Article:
A belief that modern Christmas fiction is too cheerful in tone, too artistic in construction, and too original in motive, has inspired the author of this tale of middle-class life. He trusts that he has escaped, at least, the errors he deplores, and has set an example of a more seasonable and sensational style of narrative.
--Mes Gages! Mes Gages!
NEXT morning came, chill and grey, and reminded me that I had two duties. I was to wait at home till Philippa came over from Mrs. Thompson's, and I was also to hang about the road from the station, and challenge Sir Runan to mortal combat. Can duties clash? They can. They did! The hours lagged slowly by, while I read Sir Runan's letter, read and re-read it, registered and re-registered (a pretty term of my own invention) this vow of vengeance.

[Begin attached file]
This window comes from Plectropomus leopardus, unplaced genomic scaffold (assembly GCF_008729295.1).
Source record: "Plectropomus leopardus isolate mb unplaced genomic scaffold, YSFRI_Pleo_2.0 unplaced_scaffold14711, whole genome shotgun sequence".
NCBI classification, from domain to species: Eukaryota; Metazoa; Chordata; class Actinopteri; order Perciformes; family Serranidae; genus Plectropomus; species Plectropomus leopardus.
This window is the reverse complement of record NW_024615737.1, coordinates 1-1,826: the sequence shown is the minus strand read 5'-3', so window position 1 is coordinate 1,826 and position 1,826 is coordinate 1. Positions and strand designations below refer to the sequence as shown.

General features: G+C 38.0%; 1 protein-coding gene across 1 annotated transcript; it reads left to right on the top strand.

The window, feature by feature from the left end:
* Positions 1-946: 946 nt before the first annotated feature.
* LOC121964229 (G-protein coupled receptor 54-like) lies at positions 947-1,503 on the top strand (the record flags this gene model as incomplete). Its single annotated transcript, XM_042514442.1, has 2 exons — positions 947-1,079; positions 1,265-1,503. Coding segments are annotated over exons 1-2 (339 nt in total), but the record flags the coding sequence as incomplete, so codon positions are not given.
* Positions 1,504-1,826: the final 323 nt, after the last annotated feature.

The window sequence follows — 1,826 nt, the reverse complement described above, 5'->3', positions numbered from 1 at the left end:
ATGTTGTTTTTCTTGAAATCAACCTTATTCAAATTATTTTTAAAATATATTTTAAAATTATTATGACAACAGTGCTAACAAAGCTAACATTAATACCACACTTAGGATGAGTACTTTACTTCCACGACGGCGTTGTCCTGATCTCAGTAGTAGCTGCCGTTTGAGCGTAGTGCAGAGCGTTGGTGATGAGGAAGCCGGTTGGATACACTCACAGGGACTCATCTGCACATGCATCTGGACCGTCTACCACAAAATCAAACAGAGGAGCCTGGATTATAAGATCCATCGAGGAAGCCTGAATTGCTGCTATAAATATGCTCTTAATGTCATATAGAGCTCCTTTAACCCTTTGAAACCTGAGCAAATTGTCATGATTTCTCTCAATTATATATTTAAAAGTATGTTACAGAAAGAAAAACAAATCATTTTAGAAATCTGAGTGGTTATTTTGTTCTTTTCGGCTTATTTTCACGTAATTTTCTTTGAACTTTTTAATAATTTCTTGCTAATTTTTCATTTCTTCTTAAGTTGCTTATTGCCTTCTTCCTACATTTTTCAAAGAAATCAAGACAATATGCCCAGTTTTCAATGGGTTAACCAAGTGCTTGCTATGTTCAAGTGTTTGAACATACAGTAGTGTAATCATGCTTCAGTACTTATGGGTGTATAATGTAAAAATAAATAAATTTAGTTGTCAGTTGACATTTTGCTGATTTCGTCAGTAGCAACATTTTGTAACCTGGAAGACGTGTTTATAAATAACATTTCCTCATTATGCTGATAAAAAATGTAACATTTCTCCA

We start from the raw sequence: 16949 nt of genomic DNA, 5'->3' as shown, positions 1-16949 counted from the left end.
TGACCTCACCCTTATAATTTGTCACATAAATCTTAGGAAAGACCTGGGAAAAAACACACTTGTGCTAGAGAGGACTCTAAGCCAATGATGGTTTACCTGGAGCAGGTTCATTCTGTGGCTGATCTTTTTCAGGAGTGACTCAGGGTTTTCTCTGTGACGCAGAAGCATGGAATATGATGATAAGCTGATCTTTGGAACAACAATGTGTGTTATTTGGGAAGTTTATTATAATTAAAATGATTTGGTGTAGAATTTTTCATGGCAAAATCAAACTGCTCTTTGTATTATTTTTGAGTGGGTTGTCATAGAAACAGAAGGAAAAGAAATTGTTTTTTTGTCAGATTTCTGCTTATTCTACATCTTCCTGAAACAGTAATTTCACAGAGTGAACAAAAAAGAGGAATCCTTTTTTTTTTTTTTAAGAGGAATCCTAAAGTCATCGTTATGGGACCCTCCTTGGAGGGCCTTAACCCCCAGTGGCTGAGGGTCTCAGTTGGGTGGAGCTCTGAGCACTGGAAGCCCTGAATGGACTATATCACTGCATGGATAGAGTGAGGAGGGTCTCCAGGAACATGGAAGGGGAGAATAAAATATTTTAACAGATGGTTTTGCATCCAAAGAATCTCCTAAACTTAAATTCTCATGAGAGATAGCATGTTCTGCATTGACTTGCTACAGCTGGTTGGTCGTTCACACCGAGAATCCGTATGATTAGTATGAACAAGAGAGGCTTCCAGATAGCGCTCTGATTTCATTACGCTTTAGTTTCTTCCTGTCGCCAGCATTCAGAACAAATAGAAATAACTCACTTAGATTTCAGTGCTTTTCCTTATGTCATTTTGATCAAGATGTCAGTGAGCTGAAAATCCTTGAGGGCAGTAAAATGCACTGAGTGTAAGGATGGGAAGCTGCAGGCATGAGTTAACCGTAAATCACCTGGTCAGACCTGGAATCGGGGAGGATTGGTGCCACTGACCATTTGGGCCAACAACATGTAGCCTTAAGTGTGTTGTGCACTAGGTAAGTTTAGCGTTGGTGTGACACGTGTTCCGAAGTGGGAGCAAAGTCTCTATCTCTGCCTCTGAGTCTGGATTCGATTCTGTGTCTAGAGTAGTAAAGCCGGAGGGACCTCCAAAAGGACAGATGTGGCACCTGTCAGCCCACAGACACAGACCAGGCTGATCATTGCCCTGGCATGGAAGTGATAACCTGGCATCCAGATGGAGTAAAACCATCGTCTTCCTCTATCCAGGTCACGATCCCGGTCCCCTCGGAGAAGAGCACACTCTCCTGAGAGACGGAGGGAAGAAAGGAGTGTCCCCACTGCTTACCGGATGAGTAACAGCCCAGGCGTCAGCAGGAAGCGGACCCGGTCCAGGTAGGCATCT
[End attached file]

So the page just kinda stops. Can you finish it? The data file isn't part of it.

Philippa's 'things '--her boxes with all her properties--arrived in due time.
Philippa did not.
I passed a distracted day, now bounding forth half way to the railway station to meet Sir Runan, now speeding back at the top of my pace to welcome Philippa at the 'pike.
As I knew not by what train Sir Runan would reach Roding, no